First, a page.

On Wednesday, US State Department Spokesperson Heath Nauert refused to say anything about whether or not Hariri was under house arrest or where the meeting with him took place, adding to the high drama in Beirut. It is believed that Hariri took part in a ceremony on Saturday welcoming King Salman back from a visit to Medina.

Another story presently making the rounds in Lebanon is that Hariri is being asked to testify against Prince Mutib Bin Abdullah, who is the son of former Saudi King Abdullah and heads the Royal Guard. He was arrested in Mohammad Bin Salman’s “Night of Long Knives” maneuver last Saturday, and only Hariri has enough information to bring him down. Although he holds dual Lebanese-Saudi nationality, Hariri’s immunity as Lebanese prime minister could have allowed him to wriggle out of such a position.

Politically, President Aoun can refuse Hariri’s resignation (which he has done so far), and continue to await his return to Beirut with an explanation. Until that happens, there is nothing preventing the cabinet from functioning without a prime minister, just like the entire Lebanese state worked without a president for more than two years from 2014.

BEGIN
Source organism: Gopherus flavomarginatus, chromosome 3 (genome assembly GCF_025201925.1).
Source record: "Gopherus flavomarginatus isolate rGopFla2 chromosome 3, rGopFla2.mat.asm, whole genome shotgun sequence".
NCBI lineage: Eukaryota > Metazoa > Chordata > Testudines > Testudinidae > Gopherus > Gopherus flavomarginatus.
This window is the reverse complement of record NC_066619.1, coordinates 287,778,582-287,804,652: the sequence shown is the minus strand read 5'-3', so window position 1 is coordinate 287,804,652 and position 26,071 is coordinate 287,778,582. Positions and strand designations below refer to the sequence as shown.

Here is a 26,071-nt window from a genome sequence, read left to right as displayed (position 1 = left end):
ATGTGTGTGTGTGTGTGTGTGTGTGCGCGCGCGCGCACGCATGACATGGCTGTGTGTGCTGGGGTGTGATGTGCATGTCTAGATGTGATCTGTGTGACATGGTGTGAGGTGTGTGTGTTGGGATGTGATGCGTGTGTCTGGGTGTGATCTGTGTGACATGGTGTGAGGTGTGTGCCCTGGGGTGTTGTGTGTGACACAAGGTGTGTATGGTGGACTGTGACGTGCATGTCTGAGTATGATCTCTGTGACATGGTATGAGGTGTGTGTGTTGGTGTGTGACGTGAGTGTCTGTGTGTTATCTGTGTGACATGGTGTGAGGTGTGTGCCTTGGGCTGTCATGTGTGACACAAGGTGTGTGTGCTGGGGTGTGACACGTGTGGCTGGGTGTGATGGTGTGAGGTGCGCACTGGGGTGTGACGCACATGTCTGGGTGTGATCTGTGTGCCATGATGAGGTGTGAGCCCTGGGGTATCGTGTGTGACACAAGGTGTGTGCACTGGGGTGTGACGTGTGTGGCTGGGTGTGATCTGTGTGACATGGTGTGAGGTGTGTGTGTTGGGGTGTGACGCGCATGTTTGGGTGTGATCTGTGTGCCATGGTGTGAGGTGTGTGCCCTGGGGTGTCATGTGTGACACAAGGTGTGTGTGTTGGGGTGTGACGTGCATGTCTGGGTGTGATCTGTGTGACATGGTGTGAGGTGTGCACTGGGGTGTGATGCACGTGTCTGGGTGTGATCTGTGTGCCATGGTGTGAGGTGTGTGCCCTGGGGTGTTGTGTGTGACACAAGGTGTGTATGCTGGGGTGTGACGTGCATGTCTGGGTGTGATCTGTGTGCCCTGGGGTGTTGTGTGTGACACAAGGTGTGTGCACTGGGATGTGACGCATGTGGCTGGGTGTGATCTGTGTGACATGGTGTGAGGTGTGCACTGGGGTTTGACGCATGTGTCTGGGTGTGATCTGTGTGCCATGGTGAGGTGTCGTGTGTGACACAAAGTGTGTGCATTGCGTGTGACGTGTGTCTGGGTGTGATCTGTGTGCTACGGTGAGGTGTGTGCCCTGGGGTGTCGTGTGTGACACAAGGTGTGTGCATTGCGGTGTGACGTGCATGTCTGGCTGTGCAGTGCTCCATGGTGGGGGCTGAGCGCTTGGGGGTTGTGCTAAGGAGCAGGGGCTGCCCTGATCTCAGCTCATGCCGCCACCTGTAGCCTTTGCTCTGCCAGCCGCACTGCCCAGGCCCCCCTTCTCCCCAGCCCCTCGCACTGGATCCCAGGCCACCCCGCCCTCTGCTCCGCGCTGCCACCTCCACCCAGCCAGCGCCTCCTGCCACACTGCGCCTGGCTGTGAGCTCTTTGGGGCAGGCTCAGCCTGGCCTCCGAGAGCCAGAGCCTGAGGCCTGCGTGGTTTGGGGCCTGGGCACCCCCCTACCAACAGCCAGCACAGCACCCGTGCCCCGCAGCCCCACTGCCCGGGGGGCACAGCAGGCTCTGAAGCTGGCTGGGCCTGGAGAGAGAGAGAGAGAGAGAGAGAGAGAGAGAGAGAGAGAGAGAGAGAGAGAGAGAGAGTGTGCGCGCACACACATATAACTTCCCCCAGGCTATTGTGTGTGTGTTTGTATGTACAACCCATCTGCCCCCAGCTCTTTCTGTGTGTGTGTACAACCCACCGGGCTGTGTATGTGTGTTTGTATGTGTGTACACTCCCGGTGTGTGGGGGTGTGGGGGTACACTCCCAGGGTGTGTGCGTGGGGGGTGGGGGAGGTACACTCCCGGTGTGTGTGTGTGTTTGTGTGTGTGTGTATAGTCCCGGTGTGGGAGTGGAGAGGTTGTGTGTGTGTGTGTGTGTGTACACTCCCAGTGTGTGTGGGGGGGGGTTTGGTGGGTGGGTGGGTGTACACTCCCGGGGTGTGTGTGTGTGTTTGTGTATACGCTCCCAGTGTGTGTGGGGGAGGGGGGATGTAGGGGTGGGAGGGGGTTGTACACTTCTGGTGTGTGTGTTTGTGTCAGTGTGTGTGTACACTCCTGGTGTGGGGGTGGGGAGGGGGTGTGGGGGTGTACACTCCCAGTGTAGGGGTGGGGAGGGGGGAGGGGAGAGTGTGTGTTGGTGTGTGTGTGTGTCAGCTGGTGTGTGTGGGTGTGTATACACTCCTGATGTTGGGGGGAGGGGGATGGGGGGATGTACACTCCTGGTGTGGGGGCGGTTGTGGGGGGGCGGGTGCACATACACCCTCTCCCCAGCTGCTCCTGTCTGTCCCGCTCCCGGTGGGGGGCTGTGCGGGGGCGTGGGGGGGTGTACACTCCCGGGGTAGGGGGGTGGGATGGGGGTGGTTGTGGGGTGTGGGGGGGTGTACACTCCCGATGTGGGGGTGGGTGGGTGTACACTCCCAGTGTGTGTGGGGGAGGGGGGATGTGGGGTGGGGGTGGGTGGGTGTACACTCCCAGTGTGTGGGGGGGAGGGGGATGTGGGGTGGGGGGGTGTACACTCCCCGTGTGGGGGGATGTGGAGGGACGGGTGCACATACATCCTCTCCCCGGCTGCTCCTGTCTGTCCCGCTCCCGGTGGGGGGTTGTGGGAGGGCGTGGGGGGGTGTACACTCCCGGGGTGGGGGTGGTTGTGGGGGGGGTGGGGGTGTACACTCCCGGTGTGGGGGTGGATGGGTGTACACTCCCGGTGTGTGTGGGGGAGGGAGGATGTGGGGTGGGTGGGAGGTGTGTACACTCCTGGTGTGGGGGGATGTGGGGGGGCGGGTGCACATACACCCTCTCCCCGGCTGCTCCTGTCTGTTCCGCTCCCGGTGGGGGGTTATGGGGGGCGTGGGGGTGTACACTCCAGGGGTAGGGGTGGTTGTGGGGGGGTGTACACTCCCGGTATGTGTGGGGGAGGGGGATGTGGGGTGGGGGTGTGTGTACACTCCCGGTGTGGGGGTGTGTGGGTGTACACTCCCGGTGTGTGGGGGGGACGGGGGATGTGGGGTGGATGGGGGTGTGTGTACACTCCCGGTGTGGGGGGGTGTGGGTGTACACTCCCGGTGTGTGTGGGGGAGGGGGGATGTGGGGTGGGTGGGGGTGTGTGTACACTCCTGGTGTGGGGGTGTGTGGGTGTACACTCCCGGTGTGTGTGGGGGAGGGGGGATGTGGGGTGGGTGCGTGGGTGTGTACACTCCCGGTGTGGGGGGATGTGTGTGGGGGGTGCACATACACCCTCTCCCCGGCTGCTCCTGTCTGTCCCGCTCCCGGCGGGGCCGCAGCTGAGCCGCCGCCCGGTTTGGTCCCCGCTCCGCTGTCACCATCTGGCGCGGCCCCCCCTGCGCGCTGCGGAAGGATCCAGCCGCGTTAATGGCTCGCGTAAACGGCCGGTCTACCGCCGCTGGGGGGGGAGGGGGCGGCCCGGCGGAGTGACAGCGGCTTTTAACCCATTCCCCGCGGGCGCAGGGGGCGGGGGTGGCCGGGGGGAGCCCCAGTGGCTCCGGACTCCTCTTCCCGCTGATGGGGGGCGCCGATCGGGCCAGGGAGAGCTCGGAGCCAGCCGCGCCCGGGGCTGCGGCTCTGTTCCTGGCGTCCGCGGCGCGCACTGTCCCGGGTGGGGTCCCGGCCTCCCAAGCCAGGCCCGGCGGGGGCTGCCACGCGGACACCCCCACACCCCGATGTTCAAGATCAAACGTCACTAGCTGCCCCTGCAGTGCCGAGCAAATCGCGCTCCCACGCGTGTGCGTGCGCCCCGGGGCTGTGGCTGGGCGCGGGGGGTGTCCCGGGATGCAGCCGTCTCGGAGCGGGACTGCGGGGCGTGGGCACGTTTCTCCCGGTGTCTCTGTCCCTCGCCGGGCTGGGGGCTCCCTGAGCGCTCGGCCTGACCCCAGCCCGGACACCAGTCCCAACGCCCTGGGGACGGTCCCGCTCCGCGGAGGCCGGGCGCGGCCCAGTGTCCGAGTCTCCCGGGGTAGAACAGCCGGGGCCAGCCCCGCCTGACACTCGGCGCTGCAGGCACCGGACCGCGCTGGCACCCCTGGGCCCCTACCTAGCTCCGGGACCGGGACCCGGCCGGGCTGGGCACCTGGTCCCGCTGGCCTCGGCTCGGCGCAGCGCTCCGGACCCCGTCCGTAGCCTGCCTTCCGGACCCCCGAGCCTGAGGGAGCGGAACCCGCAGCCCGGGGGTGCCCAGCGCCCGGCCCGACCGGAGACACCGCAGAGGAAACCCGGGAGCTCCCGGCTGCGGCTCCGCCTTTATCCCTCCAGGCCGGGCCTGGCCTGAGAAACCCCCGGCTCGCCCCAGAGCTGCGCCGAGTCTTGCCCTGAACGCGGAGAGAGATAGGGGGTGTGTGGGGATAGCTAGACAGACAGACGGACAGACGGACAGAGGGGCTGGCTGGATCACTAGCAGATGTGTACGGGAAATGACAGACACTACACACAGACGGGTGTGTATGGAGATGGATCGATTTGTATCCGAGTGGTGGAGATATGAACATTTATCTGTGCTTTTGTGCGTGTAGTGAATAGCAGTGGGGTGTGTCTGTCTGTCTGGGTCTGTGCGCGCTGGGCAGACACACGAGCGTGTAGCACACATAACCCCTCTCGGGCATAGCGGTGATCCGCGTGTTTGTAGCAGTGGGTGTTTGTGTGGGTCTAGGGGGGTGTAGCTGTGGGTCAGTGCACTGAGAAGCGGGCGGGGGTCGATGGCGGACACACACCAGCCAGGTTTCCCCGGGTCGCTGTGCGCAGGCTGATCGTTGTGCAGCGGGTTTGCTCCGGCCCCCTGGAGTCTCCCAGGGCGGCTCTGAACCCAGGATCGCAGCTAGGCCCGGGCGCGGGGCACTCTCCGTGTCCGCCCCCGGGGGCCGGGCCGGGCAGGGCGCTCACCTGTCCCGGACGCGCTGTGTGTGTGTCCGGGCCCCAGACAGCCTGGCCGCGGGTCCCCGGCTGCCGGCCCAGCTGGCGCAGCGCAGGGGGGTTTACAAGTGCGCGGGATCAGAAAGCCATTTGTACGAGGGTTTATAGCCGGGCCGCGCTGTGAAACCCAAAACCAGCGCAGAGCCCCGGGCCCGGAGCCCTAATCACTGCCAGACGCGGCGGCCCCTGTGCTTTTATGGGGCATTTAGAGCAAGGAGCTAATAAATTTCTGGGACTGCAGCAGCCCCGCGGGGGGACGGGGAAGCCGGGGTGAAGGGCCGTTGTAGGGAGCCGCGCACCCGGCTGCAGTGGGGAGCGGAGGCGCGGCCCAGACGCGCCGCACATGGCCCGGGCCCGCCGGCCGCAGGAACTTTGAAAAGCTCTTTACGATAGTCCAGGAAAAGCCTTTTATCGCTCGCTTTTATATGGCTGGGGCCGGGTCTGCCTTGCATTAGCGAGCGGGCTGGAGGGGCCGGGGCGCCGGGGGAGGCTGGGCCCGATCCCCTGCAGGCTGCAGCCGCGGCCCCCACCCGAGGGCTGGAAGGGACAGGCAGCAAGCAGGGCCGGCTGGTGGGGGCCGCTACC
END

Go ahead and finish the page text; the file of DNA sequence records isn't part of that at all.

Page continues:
Constitutionally, somebody needs to chair the cabinet of ministers. Theoretically, that could be either Hariri’s deputy Ghassan Hasbani (the Minister of Health) or President Aoun himself. Sunni Muslims would never hear of it, however, given that the job has historically been held by one of their community leaders, according to a 1943 gentlemen’s agreement known as the National Pact. Both Hasbani and Aoun are Christians. President Aoun’s alliance with Hezbollah is, similarly, not to Sunni tastes.

A new prime minister could of course be chosen – but that won’t happen before Saad al-Hariri returns to Lebanon. Constitutionally and legally, he remains prime minister – and all Lebanese seem to agree on that.